Finance Finance News Stephen Mayne: Crown must expunge the toxic influence of James Packer
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Stephen Mayne: Crown must expunge the toxic influence of James Packer

Crown is in dire need of a board and shareholder cleanout, writes Stephen Mayne. Photo: AAP
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Australia has a long and sordid reputation for weak state-based and federal gambling regulators who let the big operators rip off punters.

The all-pervasive nature of the predatory industry is so great that $25 billion was lost to gambling in 2019, the most in per capita terms of any country in the world.

NSW has long been the most captured of all, having tolerated poker machines since 1956.

It was also the first jurisdiction to allow two casinos in the one city when James Packer somehow persuaded both Liberal and Labor in 2012-13 that his Crown Resorts should be allowed to build a dedicated $2 billion high-roller casino on Sydney’s Barangaroo peninsula.

On Wednesday, in stark contrast to all of this history, Adam Bell SC, counsel assisting the Bergin inquiry into Crown Sydney, recommended that Crown be stripped of its NSW licence due to massive governance failures related to money laundering, business partnerships with criminals, risky practices in China, and James Packer’s dominance of communications and personnel selection.

Counsel Assisting is clearly targeting Mr Packer but it was remarkable that he called for the whole of Crown to be banned from running its Sydney casino.

But will this actually come to pass?

The under-construction Crown Sydney skyscraper at Barangaroo. Photo: AAP

There is still a long way to go before Crown will be forced to sell and the recommendation may simply be an attempt by the commission to bring Crown to the table for some negotiated concessions, such as the complete departure of controlling shareholder Mr Packer.

If a forced divestment was required of the casino complex itself, the most obvious buyer would be crosstown rival Star Entertainment, which could then return to a monopoly over table gambling in Sydney, something that should never have been broken in the first place.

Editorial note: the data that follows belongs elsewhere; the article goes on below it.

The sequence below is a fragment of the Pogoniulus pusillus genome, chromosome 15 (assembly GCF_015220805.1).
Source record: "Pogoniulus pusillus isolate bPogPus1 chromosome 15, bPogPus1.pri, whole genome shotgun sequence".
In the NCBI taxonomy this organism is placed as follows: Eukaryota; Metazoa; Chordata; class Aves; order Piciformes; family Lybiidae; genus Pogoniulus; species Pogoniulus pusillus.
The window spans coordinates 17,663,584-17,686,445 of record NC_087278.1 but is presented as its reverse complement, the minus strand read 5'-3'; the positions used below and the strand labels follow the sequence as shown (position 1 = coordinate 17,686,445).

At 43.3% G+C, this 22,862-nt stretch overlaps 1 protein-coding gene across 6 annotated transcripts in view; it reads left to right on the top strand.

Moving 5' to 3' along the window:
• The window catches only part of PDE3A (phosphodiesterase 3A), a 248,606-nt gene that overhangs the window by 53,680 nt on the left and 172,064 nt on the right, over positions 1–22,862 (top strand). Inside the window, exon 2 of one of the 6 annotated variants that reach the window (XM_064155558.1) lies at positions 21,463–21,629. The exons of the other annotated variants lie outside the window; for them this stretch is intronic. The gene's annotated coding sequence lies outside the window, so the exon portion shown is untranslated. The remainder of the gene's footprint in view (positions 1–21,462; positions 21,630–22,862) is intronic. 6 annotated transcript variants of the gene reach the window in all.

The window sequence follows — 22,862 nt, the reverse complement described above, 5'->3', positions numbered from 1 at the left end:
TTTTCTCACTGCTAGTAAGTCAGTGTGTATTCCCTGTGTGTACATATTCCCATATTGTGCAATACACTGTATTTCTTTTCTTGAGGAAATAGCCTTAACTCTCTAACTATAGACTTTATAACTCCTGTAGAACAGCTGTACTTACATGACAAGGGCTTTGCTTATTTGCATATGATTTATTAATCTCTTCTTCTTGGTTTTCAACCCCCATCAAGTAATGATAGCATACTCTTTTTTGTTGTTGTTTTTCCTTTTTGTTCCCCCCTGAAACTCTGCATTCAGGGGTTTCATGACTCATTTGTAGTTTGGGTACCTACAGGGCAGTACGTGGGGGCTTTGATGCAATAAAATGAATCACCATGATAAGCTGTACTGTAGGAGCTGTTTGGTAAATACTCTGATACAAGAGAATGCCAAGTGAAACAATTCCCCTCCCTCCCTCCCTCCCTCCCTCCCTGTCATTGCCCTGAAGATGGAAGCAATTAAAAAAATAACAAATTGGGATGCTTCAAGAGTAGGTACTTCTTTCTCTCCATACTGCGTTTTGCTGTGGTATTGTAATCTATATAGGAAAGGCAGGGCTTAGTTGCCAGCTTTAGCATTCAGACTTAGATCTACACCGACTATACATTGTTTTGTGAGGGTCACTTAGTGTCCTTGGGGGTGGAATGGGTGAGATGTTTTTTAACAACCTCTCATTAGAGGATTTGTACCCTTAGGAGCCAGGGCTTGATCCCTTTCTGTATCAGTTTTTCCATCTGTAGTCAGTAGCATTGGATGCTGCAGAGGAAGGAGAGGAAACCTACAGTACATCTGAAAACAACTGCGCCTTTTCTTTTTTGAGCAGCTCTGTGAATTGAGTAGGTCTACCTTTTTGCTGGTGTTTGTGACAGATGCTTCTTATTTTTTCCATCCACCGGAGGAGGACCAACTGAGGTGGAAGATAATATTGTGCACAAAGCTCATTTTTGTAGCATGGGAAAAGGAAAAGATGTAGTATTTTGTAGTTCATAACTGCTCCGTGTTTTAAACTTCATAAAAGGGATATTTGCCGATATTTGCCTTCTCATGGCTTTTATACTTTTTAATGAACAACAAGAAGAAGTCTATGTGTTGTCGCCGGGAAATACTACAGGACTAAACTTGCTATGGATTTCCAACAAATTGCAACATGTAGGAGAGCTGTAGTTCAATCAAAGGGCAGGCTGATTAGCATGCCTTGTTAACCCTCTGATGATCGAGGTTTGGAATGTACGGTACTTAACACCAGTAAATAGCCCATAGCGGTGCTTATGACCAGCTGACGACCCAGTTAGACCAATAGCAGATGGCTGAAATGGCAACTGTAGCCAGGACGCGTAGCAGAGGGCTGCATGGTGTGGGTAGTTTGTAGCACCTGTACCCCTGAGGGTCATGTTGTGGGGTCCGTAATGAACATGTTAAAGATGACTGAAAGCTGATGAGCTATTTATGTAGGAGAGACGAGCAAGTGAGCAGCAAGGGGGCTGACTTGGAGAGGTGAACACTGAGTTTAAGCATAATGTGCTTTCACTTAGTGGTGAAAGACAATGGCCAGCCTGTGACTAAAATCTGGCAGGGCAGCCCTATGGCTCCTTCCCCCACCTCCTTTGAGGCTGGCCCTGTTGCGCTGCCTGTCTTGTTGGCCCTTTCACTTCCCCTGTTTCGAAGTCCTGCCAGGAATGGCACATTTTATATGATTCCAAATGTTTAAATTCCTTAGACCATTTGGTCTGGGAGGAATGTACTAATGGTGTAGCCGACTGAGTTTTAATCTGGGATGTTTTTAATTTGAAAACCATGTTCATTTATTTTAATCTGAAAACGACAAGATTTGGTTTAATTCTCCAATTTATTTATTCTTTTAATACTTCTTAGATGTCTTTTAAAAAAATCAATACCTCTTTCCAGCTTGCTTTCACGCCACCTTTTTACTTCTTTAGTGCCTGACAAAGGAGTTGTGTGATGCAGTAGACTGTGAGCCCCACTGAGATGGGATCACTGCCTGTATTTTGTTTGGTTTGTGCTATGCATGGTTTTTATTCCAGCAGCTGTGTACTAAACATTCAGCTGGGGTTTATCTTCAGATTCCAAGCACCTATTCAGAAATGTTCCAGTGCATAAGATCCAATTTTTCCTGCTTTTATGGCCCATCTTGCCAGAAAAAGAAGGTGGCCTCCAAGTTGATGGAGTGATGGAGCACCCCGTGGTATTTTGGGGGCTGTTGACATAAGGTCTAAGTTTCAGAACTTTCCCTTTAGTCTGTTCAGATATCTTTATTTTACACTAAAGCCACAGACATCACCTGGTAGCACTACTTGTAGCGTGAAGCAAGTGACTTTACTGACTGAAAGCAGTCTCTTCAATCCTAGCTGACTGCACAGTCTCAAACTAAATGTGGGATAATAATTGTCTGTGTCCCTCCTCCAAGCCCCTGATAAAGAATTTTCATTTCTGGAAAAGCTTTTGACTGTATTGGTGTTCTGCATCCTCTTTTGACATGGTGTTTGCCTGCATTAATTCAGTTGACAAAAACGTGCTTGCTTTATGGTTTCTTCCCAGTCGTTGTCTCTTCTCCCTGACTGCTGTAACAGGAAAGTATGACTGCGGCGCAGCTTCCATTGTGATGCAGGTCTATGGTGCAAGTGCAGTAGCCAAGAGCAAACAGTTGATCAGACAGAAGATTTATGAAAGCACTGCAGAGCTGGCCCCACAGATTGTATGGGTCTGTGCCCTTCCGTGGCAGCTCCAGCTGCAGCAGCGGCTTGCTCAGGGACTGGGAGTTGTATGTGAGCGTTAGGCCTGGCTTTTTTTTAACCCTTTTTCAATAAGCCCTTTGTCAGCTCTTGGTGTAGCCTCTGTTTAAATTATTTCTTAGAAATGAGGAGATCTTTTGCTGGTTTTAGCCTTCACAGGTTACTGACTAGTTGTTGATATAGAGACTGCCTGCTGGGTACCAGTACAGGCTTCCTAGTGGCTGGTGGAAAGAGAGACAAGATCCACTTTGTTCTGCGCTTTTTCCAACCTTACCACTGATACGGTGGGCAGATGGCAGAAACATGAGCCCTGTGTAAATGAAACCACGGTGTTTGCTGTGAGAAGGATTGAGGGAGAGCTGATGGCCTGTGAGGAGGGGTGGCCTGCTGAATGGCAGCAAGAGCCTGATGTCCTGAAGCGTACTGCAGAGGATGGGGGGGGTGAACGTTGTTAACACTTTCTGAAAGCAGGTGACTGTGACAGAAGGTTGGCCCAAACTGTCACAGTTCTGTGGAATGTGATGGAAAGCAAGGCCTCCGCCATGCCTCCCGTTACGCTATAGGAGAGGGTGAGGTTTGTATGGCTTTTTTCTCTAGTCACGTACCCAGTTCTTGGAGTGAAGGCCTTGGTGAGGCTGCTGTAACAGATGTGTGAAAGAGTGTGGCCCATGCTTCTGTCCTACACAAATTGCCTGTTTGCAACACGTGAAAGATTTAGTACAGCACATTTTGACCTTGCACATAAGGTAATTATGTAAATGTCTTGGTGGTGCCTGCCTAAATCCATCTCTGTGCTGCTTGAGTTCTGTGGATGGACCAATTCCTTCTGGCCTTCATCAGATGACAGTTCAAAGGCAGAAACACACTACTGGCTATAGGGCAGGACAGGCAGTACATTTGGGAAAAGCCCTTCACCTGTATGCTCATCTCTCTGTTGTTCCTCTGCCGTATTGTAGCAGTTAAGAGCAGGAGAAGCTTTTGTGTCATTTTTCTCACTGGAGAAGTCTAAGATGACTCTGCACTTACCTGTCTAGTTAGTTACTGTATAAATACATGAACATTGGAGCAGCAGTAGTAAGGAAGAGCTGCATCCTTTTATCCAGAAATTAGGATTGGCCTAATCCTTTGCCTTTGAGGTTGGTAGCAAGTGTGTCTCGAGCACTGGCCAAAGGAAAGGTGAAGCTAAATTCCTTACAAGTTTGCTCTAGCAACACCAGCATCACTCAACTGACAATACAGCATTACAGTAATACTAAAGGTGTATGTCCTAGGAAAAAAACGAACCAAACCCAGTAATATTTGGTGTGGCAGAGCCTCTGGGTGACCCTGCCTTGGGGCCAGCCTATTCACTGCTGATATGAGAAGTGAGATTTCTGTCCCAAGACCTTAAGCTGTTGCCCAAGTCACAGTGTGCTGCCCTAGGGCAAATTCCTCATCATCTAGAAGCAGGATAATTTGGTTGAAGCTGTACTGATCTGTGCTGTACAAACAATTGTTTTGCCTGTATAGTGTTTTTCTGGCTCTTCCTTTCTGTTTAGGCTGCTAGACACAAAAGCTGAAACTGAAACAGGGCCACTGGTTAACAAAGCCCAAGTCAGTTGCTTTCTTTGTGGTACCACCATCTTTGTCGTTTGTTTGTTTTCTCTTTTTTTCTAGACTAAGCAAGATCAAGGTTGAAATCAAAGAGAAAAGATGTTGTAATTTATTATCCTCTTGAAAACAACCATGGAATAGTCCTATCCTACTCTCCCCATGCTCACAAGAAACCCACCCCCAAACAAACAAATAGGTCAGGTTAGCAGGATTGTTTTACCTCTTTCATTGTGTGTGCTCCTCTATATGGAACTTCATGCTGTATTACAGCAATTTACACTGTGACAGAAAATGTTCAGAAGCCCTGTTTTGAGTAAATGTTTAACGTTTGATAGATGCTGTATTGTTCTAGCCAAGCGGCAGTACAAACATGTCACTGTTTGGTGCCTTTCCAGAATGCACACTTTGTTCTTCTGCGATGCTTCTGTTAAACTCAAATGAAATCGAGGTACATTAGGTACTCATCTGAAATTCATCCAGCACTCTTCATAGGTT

However, this outcome would raise the domino issue – namely that if Crown isn’t fit to hold a licence in Sydney, why should it be allowed to keep running its Perth and Melbourne casinos?

An alternative scenario would be a takeover of the whole company with Mr Packer selling his 37 per cent stake to the new owner.

And the most likely bidder for the whole company would be Crown’s second largest shareholder, the private equity outfit Blackstone, which bought a 10 per cent stake from Mr Packer last year, via his great friend Lawrence Ho.

The other alternative would be a negotiated outcome whereby Mr Packer agrees to sell down to a stake of less than 10 per cent and surrender his current status of effectively handpicking the entire board, whilst having three out of 10 directors formally representing his CPH outfit on the Crown Resorts board.

Commissioner Patricia Bergin is still yet to make her formal recommendation to the NSW Independent Liquor and Gaming Authority, which has the power to cancel the licence.

But you would expect ILGA to turn to Gaming Minister Victor Dominello, who would then need to persuade the Cabinet and the NSW Parliament to go ahead with cancelling the licence, which was created by an act of Parliament.

That would be a lengthy process going well into next year and if Crown wanted to hang on, you can imagine it would be in the courts at every opportunity.

NSW Premier Gladys Berejiklian said she was seeking legal advice on the question of whether Crown Sydney can open its doors on December 14 as planned.

Crown has 60,000 retail shareholders and it would potentially be unfair on them if the NSW government ordered a fire sale of a never-opened casino when the owners of 63 per cent of the company have done nothing wrong.

The solution here is a board, management and shareholder clean out to expunge the toxic influence of Mr Packer over Crown.

His threats of violence against private equity executive Ben Gray in 2015 were absolutely disgraceful and anyone capable of that should not be allowed unfettered control over three of Australia’s biggest casinos, where gamblers will lose more than $3 billion a year going forward.

The tough line by ILGA raises many issues for Victoria’s poodle-like regulator, the VCGLR, which has been a soft touch on Crown Melbourne for its entire 25-year history under both Liberal and Labor governments.

It’s a similar story with Crown Perth and the WA regulator, which has been largely silent as the revelations rolled out regularly ever since 19 Crown employees were arrested in China four years ago for illegally promoting gambling.

It was noteworthy that independent federal MP Andrew Wilkie, who produced some of the evidence via whistleblowers that led to the Bergin Inquiry, was on Wednesday calling for Crown’s Perth and Melbourne casinos to be suspended.

Such a move would be particularly tough, but there’s no doubt that Crown needs to sweep away all but one or two of its current directors, along with anyone from the management team who has been involved in the various scandals.

Stephen Mayne is an independent journalist, founder of Crikey.com, shareholder activist, Crown shareholder and local government councillor who can be reached at Stephen@maynereport.com or via Twitter @maynereport

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